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In our latest update, we review the Technology and Construction Court (TCC) approach in Croda Europe Limited versus Optimus Services Limited , a dispute centered on the interpretation of secondary option W1 of the 2013 NEC3 Professional Services Contract. Option W1 offers a consensual decision-making process for dispute settlement if the project is not covered by the Act on Housing Subsidies, Construction and Regeneration of 1996 as amended (the Building Act).
- Croda has a facility in Hull that manufactures specialty chemicals. Optimus is an engineering and design company and was appointed by Croda in connection with expansion work at the Hull site using an amended 2013 NEC3 Professional Services Contract (the Agreement).
- Due to the nature of the work, the legal case law under the Building Act did not apply to this dispute, but the parties agreed on a consensual case law procedure under Option W1. (Option W2 is applicable when legal case law applies.)
- A dispute arose over the amount due to Optimus, and two decisions followed regarding:
- an estimate of the amount due – the judge ruled in Croda’s favor that Optimus had been overpaid by approximately £ 343,500;
- the correction of certain Optimus invoices and the arrangement that the amount classified as Croda due in the decision, plus VAT and interest, be paid to Croda. Croda was successful again.
In the TCC, Croda tried to enforce the judge’s decision in the second decision.
At the time of the hearing, the following issues emerged as the cause of opposition to Optimus’ enforcement.
- Clause W1.3 (5) of the contract gave the judge the authority to “review and revise any act or inaction by the employer in relation to the dispute” but did not give the authority (or jurisdiction) to revise an invoice.
- The contract did not provide for negative interim payments and therefore the judge did not have the power to award the award in the second decision on the payment of the overpaid amount to Croda.
Clause W1.3 (5)
The full text of W1.3 (5) is as follows:
“The judge can
- Reviewing and revising actions or inactivity of the employer in connection with the dispute and amendment of an offer that was treated as accepted
- Take the initiative to establish the facts and the law involved in the dispute.
- instruct a party to provide further information related to the dispute within a specified period; and
- instruct a party to take any other action it deems necessary to arrive at its decision, and to do so within a specified time. “
Optimus asserted that the expert was not responsible beyond the powers expressly specified in W1.3 (5) and was therefore not authorized to revise Optimus’ invoice.
The wording of W2.3 (4) of option W2 is identical to W1.3 (5) in option W1.
Croda’s position was that a uniform approach for similar or identical formulations in options W1 and W2 of this NEC3 type of contract was necessary for the proper drafting of the contract. The judge agreed, which means that Optimus failed on point 1. With respect to W2.3 (4), the powers listed cannot be an exhaustive list as in order to comply with the Building Act, the parties must be able to refer disputes under W2.3 (4) of the contract for decision.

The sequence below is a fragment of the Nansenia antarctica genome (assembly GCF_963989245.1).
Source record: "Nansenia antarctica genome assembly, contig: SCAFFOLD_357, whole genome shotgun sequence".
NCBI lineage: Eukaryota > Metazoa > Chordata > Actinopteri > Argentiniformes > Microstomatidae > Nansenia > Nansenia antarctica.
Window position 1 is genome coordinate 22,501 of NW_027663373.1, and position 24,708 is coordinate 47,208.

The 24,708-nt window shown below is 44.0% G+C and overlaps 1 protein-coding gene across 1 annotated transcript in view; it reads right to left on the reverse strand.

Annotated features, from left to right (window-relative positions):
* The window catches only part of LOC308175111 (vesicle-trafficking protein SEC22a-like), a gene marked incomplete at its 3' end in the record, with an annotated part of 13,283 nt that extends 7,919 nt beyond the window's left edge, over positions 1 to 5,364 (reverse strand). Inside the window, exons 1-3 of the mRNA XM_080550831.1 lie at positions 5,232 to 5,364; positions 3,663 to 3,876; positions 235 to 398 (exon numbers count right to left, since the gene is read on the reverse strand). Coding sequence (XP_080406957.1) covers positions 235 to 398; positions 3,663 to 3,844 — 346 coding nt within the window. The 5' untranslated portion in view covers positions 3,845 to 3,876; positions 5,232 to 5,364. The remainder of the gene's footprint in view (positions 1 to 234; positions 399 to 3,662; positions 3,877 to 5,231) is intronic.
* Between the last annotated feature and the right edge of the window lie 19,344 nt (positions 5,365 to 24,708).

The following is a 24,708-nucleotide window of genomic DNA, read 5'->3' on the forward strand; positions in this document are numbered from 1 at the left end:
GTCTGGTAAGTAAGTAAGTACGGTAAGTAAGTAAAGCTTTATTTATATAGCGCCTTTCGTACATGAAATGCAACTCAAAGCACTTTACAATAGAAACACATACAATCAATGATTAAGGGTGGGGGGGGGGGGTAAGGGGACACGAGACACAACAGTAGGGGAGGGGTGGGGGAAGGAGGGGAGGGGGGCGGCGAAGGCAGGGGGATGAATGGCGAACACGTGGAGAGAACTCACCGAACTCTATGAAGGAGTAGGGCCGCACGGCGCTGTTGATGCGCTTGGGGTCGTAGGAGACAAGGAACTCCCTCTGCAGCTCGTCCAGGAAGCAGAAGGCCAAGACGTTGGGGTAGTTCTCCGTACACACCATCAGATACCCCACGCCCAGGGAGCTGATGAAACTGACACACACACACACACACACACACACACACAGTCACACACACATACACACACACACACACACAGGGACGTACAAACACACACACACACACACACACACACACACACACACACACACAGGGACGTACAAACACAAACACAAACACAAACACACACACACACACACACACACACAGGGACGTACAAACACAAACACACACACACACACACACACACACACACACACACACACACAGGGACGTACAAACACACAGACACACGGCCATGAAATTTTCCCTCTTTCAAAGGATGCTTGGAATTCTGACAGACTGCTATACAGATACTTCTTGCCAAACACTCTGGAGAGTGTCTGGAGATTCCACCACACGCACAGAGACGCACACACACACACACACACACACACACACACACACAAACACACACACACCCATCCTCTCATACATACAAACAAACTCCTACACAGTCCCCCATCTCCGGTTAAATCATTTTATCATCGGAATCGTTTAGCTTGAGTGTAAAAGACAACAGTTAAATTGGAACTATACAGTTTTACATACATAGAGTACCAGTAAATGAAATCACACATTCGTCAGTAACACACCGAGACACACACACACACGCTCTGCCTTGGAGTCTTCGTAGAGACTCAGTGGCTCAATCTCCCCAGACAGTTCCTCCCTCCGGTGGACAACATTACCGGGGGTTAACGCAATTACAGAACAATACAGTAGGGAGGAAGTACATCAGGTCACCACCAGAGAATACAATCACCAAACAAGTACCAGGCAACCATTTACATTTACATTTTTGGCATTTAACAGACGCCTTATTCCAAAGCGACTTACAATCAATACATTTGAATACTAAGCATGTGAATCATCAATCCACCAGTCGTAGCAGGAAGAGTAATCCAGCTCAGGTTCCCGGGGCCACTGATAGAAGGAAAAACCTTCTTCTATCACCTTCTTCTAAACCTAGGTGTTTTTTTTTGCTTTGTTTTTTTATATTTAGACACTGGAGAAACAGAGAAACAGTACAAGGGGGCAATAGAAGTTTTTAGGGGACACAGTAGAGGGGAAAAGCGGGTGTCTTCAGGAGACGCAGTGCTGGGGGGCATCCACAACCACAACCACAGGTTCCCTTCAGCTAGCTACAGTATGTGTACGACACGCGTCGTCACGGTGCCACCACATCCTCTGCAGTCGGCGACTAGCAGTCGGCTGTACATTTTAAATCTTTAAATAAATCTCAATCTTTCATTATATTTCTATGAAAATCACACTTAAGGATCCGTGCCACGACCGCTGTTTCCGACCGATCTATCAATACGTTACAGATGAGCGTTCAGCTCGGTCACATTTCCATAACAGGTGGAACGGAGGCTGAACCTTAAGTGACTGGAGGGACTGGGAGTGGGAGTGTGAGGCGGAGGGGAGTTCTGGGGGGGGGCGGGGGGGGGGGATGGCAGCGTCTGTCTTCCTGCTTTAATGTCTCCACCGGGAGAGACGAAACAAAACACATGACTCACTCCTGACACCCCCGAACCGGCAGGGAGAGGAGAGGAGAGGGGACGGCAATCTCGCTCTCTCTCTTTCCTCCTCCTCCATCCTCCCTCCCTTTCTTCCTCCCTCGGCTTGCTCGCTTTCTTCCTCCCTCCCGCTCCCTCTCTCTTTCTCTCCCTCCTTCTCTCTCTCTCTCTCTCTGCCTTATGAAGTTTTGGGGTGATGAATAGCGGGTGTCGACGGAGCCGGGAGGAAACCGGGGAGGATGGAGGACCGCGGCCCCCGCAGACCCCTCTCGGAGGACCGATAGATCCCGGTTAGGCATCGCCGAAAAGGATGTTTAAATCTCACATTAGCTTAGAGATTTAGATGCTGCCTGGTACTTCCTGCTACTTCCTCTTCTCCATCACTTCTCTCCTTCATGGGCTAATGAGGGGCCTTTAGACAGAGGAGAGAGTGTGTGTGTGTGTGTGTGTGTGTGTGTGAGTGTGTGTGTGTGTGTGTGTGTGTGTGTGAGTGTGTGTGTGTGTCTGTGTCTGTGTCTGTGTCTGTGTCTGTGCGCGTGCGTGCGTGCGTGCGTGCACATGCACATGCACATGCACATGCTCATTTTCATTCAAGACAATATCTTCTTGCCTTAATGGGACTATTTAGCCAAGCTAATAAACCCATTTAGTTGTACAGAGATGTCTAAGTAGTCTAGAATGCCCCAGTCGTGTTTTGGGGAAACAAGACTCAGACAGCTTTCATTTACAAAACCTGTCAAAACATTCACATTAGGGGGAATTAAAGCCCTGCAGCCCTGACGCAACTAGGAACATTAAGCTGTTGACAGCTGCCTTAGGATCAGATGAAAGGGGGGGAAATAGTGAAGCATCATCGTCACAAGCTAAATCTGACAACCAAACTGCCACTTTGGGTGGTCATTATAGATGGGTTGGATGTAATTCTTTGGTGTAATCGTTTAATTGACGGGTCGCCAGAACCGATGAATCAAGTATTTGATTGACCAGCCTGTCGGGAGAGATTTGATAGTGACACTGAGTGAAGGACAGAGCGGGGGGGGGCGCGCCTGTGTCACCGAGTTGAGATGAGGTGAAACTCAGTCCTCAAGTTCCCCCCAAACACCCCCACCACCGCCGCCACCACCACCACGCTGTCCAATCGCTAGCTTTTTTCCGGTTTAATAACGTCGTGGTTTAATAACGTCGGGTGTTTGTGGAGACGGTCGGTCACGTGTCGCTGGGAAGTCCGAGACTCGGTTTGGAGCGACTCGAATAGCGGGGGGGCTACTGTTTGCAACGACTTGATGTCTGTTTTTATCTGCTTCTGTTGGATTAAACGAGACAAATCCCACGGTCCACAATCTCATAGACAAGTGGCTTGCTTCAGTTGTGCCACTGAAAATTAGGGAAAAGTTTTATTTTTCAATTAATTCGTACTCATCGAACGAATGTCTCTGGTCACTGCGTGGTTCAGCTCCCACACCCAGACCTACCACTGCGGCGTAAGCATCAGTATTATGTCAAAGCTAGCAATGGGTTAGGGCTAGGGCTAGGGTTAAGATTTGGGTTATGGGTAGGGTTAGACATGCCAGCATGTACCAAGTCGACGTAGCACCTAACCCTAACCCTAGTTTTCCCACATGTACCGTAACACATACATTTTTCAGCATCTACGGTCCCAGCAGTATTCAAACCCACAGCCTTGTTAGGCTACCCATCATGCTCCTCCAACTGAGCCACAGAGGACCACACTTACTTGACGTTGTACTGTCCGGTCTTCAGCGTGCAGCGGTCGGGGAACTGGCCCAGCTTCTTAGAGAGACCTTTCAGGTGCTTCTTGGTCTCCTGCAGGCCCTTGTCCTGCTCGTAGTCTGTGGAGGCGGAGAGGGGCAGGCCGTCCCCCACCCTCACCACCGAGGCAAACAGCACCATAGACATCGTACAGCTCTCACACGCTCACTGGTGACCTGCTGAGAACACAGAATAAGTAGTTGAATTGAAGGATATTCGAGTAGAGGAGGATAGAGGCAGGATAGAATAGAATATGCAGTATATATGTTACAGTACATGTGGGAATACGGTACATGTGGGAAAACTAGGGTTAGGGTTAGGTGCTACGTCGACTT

If Optimus’ position were correct, there would be a marked discrepancy between the effect of W1 and W2, as W2.3 (4) would list the powers available to the judge without limiting the powers of the judge, while W1.3 (5) would do this was “a closed list of powers”. The judge stated that this was “an unlikely and uncommercial interpretation of the contract”.
Another consideration was that the approach taken by Optimus would mean:
- If a dispute falls under W1.3 (5), a party must resolve before arbitration. but
- No decision is available for any other dispute under the contract and a party must go directly to an arbitration tribunal.
The judge did not consider this a “reasonable construction” of W1 and “it just isn’t what it says” – he referred to Clause W1.1 which provides: “[a] Disputes within or in connection with this contract will be addressed and decided by the judge. “
Optimus argued that in submitting a negative interim payment from Optimus to Croda, the judge “fundamentally rewrote the agreement made by the parties,” which was outside of his jurisdiction.
The TCC rejected this proposal. Even if this is true (if the contract does not provide for negative interim payments), it is a contract that was open to the judge (i.e., a legal matter) and therefore not a fair reason to oppose enforcement.
In any case, had Optimus waived the right to challenge jurisdiction?
The TCC advocated this in each case by confirming the payment of the arbitrator’s fees and at the same time requesting the judge to correct his decision under the slip rule
without Optimus reserved his position to file a legal challenge and waived the right to challenge the enforcement of the decision.
Although the view of the TCC in this decision is not unexpected, there are still relatively few judgments on NEC contract types. The clear assessment of the correct construction of the wording, which requires a uniform approach to similar or identical formulations in W1 and W2, can lead to greater use of the W1 option in the future.
Read the original article on GowlingWLG.com
The content of this article is intended to provide general guidance on the subject. A professional should be obtained about your particular circumstances.
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